What is your new role?
I am divisional director, HR, at Nationwide Building Society. Put simply, this means that I have accountability for creating and developing the people environment that gives Nationwide competitive commercial advantage.
Where were you working before, and what were your duties?
I was head of group training and development at Nationwide. I led a team of more than 100 development professionals focusing on career and leadership development, succession management, executive appointment, learning delivery, and gaining Investors in People status. We deliver more than 190 courses a month and 40,000 delegate days a year for 16,000 staff.
What qualifications do you hold?
A BSc (Honours) in business administration and an MA in employment law and relations. I'm also a chartered fellow of the Chartered Institute of Personnel and Development.
What are the duties in your new role?
This is a very full HR role, spanning payroll and health and safety through to employee commitment, culture and creating a people environment that is truly a competitive advantage for Nationwide. I report to the chief executive, and have a team of 250 who cover learning and development, talent management, recruitment, people management advice and support, employee insight and engagement.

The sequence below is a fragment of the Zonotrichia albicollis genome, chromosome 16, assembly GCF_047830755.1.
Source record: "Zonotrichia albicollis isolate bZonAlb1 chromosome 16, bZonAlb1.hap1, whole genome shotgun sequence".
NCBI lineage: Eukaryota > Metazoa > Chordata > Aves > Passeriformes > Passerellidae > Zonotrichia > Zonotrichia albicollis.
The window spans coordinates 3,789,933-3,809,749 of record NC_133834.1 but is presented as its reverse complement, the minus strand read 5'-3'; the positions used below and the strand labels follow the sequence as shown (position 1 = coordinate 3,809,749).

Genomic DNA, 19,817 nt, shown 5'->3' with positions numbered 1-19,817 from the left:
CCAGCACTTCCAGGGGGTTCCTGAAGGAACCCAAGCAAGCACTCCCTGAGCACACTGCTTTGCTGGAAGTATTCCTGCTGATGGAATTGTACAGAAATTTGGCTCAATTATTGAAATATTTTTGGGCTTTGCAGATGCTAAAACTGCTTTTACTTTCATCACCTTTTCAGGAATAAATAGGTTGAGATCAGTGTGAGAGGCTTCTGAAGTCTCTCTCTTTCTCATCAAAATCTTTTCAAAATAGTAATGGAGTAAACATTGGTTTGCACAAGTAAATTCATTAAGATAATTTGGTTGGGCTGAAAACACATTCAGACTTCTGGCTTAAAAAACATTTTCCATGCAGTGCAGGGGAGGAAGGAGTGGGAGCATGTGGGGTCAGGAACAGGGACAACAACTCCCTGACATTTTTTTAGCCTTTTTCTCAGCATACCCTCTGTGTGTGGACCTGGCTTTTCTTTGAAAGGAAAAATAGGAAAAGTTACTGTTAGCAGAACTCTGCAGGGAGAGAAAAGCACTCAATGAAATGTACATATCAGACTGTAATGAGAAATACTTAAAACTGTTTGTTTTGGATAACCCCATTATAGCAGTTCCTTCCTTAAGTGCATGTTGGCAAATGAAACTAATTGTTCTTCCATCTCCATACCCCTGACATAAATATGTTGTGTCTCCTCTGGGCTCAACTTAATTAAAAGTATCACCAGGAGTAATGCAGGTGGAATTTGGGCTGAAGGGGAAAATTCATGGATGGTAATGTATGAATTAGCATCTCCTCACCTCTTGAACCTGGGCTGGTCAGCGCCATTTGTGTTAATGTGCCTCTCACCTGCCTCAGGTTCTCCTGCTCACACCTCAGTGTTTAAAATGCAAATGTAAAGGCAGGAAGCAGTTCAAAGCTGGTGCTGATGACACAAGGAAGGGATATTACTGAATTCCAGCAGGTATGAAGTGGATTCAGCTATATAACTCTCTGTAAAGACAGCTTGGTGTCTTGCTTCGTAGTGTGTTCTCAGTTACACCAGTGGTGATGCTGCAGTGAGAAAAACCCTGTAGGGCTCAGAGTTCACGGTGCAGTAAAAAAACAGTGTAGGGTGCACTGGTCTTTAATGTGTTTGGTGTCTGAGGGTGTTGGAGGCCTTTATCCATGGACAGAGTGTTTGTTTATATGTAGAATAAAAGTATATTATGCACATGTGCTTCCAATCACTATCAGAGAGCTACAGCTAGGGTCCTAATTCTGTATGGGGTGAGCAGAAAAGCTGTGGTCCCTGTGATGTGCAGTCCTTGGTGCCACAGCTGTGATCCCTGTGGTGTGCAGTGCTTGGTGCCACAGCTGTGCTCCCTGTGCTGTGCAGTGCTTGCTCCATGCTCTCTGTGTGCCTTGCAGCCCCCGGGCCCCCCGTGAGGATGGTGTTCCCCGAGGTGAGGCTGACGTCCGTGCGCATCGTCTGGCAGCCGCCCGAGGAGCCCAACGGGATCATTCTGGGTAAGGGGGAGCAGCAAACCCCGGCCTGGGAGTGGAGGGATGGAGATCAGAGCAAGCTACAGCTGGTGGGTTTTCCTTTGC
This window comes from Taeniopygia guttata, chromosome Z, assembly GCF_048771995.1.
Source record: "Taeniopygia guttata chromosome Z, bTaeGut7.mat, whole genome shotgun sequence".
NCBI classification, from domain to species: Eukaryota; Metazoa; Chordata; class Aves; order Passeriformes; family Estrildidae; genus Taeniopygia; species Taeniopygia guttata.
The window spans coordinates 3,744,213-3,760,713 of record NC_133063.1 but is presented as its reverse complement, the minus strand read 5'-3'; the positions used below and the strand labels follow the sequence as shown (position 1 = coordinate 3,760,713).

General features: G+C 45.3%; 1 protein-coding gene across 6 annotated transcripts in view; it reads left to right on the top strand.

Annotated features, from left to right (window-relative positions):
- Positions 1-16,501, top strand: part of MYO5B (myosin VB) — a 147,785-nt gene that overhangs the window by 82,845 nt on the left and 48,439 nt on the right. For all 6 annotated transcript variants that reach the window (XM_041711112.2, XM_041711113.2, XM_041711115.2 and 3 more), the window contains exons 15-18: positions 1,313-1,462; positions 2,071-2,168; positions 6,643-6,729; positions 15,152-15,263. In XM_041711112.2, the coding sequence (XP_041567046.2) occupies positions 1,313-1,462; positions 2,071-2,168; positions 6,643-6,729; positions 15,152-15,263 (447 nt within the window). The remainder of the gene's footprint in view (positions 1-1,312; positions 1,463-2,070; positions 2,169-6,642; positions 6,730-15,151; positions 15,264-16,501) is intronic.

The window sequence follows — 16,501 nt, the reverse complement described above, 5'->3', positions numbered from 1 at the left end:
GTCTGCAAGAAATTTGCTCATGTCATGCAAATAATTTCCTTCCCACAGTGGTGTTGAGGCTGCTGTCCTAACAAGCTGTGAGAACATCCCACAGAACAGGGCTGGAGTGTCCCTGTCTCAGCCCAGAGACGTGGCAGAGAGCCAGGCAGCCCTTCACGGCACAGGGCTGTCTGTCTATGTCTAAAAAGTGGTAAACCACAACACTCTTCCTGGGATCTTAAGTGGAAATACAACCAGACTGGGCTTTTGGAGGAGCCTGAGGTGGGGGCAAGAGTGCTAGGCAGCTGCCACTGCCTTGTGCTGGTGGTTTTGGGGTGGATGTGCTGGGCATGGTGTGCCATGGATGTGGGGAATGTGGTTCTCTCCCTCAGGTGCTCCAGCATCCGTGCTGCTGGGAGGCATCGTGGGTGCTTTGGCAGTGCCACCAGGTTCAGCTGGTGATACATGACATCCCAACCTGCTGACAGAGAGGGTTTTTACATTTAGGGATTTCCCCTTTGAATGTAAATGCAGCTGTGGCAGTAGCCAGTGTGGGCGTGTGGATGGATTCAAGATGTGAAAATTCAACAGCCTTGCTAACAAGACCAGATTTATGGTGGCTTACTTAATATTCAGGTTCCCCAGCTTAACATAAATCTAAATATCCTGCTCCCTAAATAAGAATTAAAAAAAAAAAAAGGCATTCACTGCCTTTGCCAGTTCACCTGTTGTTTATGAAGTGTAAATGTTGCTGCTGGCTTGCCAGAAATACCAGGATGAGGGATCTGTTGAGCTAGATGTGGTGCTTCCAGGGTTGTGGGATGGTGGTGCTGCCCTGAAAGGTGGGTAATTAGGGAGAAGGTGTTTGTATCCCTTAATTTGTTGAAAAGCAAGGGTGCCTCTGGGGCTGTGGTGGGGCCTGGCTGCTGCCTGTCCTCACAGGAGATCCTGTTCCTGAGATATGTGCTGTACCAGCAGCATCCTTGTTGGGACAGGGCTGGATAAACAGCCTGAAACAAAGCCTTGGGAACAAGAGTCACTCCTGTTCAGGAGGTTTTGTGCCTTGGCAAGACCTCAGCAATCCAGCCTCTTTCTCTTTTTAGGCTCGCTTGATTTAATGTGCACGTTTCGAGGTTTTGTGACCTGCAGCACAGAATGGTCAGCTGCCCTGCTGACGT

What do you hope to achieve in your new role?
If an organisation wants to ensure that its people can be their best, it needs to understand what, specifically, it needs to do to make a difference. There is no room for fads or doing things just because everyone else is - each organisation is unique and has its own DNA. It is the role of HR to understand that DNA, and use it as a force of competitive advantage.
Nationwide's workforce will increase to more than 18,000 staff once the merger with the Portman Building Society is completed next summer. In the short-term, my focus will be ensuring that the UK's largest building society merger is a business success, and that all employees are 'fit to trade' on day one.
What are the challenges HR faces in the next five years?
If I were to be controversial, I would say that HR needs to settle th